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Interaction between Copper Chaperone Atox1 and Parkinson's Disease Protein alpha-Synuclein Includes Metal-Binding Sites and Occurs in Living Cells

Artikel i vetenskaplig tidskrift
Författare S. Blockhuys
Šulskis Darius
S. Holgersson
R. Kumar
Björn Marcus Burmann
P. Wittung-Stafshede
Publicerad i ACS Chemical Neuroscience
Volym 10
Nummer/häfte 11
Sidor 4659-4668
ISSN 1948-7193
Publiceringsår 2019
Publicerad vid Institutionen för kemi och molekylärbiologi
Wallenberg Centre for Molecular and Translational Medicine
Sidor 4659-4668
Språk en
Länkar dx.doi.org/10.1021/acschemneuro.9b0...
Ämnesord alpha-Synuclein, Atox1, Parkinson's disease, nuclear magnetic resonance, protein-protein interaction, proximity ligation assay, fibrillation, aggregation, promotes, complex, link, Biochemistry & Molecular Biology, Pharmacology & Pharmacy, Neurosciences, & Neurology
Ämneskategorier Neurovetenskaper

Sammanfattning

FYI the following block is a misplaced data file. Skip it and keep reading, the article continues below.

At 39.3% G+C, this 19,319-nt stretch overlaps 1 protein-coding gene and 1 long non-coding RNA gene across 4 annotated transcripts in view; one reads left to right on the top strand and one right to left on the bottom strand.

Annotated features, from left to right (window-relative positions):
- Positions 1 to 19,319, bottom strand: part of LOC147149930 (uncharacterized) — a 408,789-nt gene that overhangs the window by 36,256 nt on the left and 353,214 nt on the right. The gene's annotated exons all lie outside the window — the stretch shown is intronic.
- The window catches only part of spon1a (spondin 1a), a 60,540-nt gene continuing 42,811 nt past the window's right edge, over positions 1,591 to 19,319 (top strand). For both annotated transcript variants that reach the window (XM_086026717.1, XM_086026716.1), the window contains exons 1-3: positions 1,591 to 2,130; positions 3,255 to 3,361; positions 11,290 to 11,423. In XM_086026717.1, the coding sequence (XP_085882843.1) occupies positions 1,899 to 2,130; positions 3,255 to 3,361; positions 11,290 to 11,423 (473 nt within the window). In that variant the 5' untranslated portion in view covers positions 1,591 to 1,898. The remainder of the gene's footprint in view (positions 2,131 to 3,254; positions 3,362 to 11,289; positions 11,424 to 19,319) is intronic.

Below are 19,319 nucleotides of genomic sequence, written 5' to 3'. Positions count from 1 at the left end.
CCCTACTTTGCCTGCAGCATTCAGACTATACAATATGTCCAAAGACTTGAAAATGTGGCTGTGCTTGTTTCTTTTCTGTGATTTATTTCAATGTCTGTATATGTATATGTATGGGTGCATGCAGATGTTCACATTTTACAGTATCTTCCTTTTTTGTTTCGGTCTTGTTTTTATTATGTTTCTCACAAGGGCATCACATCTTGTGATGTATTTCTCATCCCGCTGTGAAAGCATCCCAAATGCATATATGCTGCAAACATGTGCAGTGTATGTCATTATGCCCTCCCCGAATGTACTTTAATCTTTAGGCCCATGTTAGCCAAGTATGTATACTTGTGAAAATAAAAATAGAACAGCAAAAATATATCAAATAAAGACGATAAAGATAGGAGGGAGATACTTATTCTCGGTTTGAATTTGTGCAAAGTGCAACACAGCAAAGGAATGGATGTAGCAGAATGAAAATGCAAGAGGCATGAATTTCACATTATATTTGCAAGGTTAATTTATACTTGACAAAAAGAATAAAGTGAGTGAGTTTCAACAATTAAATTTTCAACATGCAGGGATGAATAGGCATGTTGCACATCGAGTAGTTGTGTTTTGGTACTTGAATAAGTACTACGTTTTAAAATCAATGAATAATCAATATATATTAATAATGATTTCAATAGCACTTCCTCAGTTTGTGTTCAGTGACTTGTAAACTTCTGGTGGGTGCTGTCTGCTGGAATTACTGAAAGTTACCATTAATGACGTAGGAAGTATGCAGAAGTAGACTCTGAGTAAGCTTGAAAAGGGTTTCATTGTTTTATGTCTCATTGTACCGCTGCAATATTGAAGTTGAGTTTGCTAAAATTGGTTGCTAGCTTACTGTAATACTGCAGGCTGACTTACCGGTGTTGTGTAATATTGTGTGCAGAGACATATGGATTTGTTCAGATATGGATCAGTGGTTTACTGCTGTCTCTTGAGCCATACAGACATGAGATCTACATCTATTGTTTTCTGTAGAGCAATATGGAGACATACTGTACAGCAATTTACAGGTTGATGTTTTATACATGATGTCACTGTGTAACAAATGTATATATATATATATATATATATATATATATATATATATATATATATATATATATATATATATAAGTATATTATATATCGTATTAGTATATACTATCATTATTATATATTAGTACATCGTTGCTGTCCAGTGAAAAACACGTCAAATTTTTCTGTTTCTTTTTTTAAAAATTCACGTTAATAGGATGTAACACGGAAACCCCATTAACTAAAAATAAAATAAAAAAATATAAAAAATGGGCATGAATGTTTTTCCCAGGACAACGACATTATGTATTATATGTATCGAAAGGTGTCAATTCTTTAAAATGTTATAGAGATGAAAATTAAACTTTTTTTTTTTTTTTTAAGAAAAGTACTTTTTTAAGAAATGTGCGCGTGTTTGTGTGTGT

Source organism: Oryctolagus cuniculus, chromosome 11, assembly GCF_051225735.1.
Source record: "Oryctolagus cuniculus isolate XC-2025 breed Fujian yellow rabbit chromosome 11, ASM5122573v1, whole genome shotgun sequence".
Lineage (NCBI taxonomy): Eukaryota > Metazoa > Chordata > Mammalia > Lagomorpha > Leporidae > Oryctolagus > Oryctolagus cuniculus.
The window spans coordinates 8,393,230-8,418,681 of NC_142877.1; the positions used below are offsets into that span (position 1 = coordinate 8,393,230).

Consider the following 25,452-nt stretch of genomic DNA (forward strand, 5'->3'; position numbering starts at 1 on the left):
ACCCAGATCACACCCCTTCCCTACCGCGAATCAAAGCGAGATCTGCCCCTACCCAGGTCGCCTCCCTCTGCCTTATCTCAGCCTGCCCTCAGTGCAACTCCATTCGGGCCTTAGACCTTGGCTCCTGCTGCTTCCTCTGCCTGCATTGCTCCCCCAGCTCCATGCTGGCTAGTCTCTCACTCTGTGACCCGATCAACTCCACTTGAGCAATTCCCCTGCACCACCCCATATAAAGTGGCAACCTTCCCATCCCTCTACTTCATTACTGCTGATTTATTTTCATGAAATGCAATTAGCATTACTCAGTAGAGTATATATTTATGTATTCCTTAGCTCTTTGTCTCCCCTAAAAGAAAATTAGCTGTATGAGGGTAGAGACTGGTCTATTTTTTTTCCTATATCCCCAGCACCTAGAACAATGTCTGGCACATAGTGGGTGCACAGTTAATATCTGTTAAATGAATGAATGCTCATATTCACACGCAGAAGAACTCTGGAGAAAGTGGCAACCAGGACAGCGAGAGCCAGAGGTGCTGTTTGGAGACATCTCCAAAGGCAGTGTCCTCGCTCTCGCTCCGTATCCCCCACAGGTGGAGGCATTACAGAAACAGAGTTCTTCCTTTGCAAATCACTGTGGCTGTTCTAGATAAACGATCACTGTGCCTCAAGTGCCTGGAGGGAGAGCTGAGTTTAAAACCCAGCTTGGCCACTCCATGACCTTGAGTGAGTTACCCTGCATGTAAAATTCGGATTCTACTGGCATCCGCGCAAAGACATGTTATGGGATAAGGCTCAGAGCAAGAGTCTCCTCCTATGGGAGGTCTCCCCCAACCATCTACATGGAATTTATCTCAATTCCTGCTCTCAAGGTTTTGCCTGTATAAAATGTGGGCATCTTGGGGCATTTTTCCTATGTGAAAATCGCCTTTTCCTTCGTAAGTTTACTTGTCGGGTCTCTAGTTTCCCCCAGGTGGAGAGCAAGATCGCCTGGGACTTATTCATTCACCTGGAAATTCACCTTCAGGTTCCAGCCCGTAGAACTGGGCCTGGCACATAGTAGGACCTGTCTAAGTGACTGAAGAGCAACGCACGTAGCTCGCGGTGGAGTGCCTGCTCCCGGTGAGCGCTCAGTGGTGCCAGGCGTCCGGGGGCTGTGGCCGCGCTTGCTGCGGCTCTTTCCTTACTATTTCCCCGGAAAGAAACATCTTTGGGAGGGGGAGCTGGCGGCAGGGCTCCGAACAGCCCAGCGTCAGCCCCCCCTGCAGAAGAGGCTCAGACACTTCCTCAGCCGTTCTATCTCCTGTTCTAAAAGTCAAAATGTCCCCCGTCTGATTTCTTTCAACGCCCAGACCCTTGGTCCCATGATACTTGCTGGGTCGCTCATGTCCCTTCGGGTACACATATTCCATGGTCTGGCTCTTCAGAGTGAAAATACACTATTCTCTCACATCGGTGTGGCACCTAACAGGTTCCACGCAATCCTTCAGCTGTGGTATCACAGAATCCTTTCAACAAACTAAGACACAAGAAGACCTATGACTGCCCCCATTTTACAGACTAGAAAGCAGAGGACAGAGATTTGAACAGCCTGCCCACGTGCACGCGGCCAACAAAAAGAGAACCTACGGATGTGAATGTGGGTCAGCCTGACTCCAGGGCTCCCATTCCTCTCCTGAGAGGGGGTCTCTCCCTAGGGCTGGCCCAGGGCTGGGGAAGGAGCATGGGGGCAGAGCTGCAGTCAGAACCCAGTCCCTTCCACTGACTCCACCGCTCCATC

Alterations in copper ion homeostasis appear coupled to neurodegenerative disorders, but mechanisms are unknown. The cytoplasmic copper chaperone Atox1 was recently found to inhibit amyloid formation in vitro of alpha-synuclein, the amyloidogenic protein in Parkinson's disease. As alpha-synuclein may have copper-dependent functions, and free copper ions promote alpha-synuclein amyloid formation, it is important to characterize the Atox1 interaction with alpha-synuclein on a molecular level. Here we applied solution-state nuclear magnetic resonance spectroscopy, with isotopically labeled alpha-synuclein and Atox1, to define interaction regions in both proteins. The alpha-synuclein interaction interface includes the whole N-terminal part up to Gln24; in Atox1, residues around the copper-binding cysteines (positions 11-16) are mostly perturbed, but additional effects are also found for residues elsewhere in both proteins. Because alpha-synuclein is N-terminally acetylated in vivo, we established that Atox1 also inhibits amyloid formation of this variant in vitro, and proximity ligation in human cell lines demonstrated alpha-synuclein-Atox1 interactions in situ. Thus, this interaction may provide the direct link between copper homeostasis and amyloid formation in vivo.

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